Shadowy spectre-like figures peeking into the gaps in curtains, conspiring to steal my sister and me away in the night.
Those figures were recurring visitors in some of my most vivid childhood nightmares. They had terrified little me.
I’d deduced that the only way to protect my family was to go to extra efforts to tightly shut the curtains in my house at night. If I made certain that there was not even the slightest gap, then the figures couldn’t peek in to see if we were there, right?
The compulsion developed so much that I kept up with the habit well after the fear of those figures disappeared. There were a number of times my heavy hands broke the clips that held up the living room curtains due to the way I wrapped the tops so tightly around one another, much to my poor mum’s chagrin.
The origin of these shadowy figures? The story being read to my class at school was set during the Great Plague of London, about a family torn apart and hiding away. It had been such a frightening notion. A plague that took away a third of the country’s children, causing everyone to hide in fear, with the plague doctors becoming chilling symbols of death.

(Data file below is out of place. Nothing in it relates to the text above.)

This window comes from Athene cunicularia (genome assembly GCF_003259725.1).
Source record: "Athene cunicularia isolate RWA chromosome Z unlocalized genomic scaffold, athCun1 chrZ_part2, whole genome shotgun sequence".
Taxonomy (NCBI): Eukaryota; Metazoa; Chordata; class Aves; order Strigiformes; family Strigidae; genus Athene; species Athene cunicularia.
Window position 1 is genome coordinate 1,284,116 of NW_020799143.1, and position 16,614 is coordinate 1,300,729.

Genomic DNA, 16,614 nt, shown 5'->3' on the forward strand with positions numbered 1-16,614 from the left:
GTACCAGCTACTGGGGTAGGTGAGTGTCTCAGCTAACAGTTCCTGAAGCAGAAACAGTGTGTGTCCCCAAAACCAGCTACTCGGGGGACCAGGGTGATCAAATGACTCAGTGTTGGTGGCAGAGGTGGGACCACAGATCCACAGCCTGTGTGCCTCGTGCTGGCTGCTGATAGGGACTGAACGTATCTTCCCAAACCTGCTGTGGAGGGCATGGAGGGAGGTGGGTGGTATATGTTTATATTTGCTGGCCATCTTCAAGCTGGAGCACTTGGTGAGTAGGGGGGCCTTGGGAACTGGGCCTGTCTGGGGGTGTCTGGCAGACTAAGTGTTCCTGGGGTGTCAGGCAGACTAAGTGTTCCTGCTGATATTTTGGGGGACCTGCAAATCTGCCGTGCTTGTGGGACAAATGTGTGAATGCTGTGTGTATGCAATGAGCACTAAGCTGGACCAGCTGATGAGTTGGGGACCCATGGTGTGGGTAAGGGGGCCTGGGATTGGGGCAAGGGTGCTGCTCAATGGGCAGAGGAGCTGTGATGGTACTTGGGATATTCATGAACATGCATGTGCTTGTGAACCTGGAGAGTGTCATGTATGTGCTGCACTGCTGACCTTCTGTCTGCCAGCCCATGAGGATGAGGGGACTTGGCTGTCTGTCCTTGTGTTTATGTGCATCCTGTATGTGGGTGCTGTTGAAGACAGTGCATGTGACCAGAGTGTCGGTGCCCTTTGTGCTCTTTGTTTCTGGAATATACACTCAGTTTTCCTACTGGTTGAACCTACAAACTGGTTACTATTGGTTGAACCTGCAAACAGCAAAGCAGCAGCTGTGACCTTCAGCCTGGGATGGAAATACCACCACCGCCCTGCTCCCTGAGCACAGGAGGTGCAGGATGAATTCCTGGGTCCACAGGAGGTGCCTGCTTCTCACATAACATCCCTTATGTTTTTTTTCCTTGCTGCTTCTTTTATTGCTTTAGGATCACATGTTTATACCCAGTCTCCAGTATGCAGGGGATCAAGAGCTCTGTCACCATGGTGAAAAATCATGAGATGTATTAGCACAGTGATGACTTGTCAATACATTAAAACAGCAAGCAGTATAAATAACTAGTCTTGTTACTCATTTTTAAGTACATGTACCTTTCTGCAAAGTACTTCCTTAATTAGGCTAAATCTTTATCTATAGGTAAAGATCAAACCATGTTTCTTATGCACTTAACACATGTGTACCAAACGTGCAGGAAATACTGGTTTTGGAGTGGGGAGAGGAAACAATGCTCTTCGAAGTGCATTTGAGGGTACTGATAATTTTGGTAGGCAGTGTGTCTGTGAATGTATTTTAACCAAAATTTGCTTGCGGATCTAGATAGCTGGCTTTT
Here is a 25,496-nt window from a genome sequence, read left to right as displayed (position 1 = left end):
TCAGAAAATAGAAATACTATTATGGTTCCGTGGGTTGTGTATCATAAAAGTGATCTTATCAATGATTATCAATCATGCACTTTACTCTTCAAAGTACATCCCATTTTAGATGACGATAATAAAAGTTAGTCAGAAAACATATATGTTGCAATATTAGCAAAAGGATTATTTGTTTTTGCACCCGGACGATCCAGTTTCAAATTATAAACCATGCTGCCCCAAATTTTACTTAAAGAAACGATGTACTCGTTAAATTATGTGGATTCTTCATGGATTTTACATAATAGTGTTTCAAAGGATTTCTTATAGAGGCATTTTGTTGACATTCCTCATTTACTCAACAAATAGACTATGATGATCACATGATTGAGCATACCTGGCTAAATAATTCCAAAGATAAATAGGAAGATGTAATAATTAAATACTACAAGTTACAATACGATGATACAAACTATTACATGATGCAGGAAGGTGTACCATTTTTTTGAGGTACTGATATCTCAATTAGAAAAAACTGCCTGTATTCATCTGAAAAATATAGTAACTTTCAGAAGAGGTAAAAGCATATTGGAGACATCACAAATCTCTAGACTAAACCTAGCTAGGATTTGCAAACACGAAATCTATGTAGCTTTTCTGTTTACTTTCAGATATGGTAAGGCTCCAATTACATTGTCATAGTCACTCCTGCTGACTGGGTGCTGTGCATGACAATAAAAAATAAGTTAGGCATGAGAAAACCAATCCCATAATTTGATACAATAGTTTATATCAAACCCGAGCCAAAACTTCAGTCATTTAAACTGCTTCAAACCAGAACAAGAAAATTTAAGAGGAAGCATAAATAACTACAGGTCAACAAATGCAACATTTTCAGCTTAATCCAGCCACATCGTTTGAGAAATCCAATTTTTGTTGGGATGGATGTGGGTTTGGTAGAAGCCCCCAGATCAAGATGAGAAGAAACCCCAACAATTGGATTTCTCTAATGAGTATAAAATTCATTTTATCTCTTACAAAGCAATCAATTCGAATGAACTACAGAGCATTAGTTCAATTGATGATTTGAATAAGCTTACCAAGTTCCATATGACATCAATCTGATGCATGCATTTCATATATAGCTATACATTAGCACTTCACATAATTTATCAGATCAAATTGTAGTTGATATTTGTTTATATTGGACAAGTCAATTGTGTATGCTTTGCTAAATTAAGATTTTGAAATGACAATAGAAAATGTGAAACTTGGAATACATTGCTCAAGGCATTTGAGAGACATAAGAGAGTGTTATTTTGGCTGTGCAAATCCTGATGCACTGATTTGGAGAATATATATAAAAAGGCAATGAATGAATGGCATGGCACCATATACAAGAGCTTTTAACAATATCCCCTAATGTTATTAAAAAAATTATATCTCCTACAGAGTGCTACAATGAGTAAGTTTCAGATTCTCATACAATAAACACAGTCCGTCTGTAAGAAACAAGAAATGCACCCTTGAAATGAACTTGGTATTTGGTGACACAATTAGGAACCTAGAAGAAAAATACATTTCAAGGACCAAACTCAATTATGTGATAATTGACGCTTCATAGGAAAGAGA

I was reminded of the plague doctors, and thus the shadowy spectres and self-made superstitions from my childhood, when reading Hamnet recently:
Hamnet is closest so he goes to answer [a knock on the front door]. As it swings open, he cringes and yelps: on the doorstep is a terrifying sight, a creature from a nightmare, from Hell, from the devil. It is tall, cloaked in black, and in the place of a face is a hideous, featureless mask, pointed like the beak of a gigantic bird.
‘No,’ Hamnet cries, ‘get away.’ He tries to shut the door but the creature puts out a hand and presses it back, with horrible, preternatural strength. ‘Get away,’ Hamnet screams again, kicking out.
Hamnet, the reimagining of the death of Shakespeare’s 11-year-old son, is set in the 1580s. The book was published in 2020 and, in the years of work leading up to its release, Hamnet’s author, Maggie O’Farrell, would never have been able to guess just how much plights of a plague from centuries ago would resonate in today’s world.
In reflections for the Guardian, O’Farrell notes that “the plague, whether we are aware of it or not, is woven into our language, our communication, our very geographies”. It is the reason children sing ring-a-ring-a-roses, it is behind the layouts of our major cities, and it has shaped our lives in many ways I’d never thought about before. O’Farrell goes onto reflect:
We will emerge from this but we will be different, depleted, forced to make ourselves anew. We will never be able to go back to a time before this pandemic, to a time of security and confidence, when we thought we were inviolate, immune. We will carry this with us, always; we will never be able to forget.
I can’t help but wonder what childhood nightmares and superstitions will continue to emerge in future generations, as the centuries roll on.